The closest one to Columbia is in Lugoff, adjacent to the sprawling suburbs in Northeast Richland. It is located on I-20 not far from the Richland-Kershaw county line. The “available” sign can be seen on the north side of the highway as drivers head east toward Florence.

Kershaw officials began assembling the land in 2010 when Lindsay, now Richland’s economic development director, was working in Kershaw. Now Peggy McLean is Kershaw’s economic development director.

The 1,400-acre site is owned by the Conder family, which has agreed to sell it for the set price of $15,000 an acre, according to the county’s economic development department. By contrast, the 500-acre Shop Road/Pineview site in Columbia is listed at $30,000 an acre.

The sales pitch for the Lugoff site is that it has all the necessary accoutrements – a rail line, a location adjacent to an interstate highway and water, sewer, electric and telecommunication service. It also is located within a one-hour drive of more than 1 million people, providing an ample workforce.

The site can support a 3 million-square-foot facility. The Boeing plant, by comparison, is 1.2 million square feet.

“You can put a mighty big facility on our mega site,” McLean said. “And it’s got everything.”

The site also is certified, meaning all potential requirements, such as geotechnical, archeological and soil studies, already have been completed and paid for by the county and documented by experts in the field. That saves the company substantial time and money.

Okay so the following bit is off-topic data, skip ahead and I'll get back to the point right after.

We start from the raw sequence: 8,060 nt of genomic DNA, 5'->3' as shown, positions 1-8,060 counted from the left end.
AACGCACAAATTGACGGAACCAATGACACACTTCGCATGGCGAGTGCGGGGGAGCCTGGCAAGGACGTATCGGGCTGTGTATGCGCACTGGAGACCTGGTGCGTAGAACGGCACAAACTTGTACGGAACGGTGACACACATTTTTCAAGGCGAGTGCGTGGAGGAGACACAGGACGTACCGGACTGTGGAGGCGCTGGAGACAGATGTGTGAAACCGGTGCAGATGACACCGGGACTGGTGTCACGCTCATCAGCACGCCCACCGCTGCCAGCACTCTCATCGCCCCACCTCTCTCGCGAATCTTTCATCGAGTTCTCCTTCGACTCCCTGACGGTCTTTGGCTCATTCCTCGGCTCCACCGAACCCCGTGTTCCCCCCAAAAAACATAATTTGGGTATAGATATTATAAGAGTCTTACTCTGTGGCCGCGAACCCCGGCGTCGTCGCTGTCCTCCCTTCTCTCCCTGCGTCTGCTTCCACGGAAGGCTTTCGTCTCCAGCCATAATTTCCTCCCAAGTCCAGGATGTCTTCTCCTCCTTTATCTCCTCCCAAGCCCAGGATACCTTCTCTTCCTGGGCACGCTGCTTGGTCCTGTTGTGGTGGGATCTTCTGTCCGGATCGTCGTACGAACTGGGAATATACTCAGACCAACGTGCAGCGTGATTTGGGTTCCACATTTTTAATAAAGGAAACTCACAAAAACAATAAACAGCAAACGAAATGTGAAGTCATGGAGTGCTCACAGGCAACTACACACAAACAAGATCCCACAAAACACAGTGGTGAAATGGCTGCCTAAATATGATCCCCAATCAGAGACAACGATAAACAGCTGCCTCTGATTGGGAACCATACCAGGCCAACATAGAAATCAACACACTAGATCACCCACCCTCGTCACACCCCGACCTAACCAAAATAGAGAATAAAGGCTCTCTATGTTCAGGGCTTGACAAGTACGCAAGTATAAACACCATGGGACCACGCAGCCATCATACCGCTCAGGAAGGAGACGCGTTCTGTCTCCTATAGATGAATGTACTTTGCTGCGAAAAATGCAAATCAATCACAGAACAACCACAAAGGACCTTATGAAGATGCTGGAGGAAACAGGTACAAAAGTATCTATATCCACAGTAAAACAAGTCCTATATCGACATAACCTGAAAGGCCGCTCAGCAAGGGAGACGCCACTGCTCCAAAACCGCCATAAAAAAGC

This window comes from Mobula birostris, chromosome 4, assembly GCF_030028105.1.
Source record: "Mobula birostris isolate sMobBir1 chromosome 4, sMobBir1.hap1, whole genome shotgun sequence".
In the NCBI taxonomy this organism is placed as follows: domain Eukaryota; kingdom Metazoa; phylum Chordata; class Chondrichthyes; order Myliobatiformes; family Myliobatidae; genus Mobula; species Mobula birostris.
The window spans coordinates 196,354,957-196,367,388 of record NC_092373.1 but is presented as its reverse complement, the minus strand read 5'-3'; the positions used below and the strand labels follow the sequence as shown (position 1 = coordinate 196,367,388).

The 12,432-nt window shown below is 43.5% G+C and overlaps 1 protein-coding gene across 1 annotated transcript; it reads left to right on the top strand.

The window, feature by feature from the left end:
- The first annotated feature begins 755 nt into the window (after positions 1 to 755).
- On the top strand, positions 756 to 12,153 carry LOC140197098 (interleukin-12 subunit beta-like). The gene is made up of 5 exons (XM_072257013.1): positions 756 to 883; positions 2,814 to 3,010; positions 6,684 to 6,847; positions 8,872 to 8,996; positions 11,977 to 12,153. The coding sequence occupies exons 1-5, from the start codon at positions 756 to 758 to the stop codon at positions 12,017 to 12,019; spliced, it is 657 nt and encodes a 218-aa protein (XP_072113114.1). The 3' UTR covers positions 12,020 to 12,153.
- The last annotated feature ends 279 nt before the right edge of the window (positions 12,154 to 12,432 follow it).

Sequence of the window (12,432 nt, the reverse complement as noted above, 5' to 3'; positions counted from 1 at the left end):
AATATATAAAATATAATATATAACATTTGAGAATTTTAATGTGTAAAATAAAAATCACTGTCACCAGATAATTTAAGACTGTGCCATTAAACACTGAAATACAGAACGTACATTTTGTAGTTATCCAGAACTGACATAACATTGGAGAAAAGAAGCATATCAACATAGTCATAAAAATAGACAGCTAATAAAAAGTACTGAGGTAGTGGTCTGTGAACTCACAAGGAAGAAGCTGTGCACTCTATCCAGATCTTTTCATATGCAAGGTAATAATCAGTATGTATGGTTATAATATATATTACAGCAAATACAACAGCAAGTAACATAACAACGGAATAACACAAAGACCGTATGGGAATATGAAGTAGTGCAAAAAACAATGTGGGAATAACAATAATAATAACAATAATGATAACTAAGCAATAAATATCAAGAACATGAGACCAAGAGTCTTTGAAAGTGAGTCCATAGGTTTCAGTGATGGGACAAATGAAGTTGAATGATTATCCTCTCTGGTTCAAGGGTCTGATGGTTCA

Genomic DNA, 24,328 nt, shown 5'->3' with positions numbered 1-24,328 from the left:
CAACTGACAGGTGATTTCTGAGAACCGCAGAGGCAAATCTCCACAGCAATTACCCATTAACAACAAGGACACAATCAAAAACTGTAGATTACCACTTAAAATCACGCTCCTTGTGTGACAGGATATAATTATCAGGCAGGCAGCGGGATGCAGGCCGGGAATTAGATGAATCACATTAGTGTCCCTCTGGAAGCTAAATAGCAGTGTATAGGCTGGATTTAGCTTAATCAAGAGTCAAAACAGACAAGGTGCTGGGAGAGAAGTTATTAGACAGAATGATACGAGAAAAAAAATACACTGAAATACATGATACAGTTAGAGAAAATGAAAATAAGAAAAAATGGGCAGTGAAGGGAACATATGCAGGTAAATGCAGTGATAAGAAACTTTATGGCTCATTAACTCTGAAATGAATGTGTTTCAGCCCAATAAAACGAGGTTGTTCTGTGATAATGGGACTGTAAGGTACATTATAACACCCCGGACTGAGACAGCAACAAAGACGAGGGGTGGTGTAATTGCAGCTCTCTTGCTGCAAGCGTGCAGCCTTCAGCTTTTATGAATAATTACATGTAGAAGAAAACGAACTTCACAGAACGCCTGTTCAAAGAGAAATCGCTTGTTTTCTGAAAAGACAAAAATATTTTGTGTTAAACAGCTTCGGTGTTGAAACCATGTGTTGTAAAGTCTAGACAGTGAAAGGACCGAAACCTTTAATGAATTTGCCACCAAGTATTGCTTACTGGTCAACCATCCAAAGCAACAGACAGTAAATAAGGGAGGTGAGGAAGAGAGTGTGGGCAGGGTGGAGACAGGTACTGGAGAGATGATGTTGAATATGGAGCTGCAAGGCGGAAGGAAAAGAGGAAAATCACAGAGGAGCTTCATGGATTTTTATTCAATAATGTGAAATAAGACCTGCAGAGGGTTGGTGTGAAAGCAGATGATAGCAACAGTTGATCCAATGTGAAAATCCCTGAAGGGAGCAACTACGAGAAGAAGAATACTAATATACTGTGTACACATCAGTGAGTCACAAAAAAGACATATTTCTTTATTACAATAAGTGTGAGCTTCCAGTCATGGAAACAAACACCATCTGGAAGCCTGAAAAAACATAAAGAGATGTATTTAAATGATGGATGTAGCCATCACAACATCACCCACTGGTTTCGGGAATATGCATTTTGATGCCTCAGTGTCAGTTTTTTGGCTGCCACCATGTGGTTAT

“The fact that those things are documented is a very positive step in the ultimate attractiveness of that site,” Williams said.

More jobs, but no ‘whale’

There have been significant economic announcements in the Midlands. They’ve included the expansion of the Bridgestone and Michelin tire plants in Aiken and Lexington counties respectively, the Amazon.com distribution center and Nephron pharmecutical plant in Cayce and the new Continental Tire plant in Sumter. But the region has not yet landed a whale.

“We haven’t had that large project announcement,” Lindsay said. “That’s lacking in the Midlands. But that presents an opportunity for us.”

High-impact manufacturing plants like Boeing and BMW require lots of suppliers, smaller firms producing everything from fabric for seats to carbon fiber for fuselages. Tire companies and distribution centers, which the Midlands has in spades, don’t generate the same spinoffs.

“If you have an opportunity to land the whale you want the whale,” said Lexington County’s Whipple. “But we’ve done well here in the Midlands – look at the numbers. They don’t have the multiplier affect. But (in baseball terms) I’ll take the singles and doubles and triples because they add up.”

The Midlands surprisingly outpaced the Lowcountry and the Upstate in job creation in the 2011-2012 fiscal year – the peak of its recent jobs announcements. Of the jobs created that year, 9,500 were in the Midlands, according to S.C. Department of Employment and Workforce. The Upstate created 6,400 jobs. The Lowcountry grew by 4,500 jobs.

Consultant Williams predicted that a high-impact project announcement is “just a matter of time.”

“The labor draw is excellent,” he said. “The interstate access is excellent. The proximity to the port (of Charleston) is excellent. The Columbia area is right for something like this.”

And whether that whale lands in Orangeburg or Kershaw, Richland or Lexington doesn’t matter that much in the long run, both Whipple and Lindsay said.

“You want the tax base, but you’ll take the jobs,” Lindsay said. “Everyone would benefit from that.”

“We are all chasing it,” Whipple added. “But then we want it to become a regional project. Because a rising tide lifts all boats.”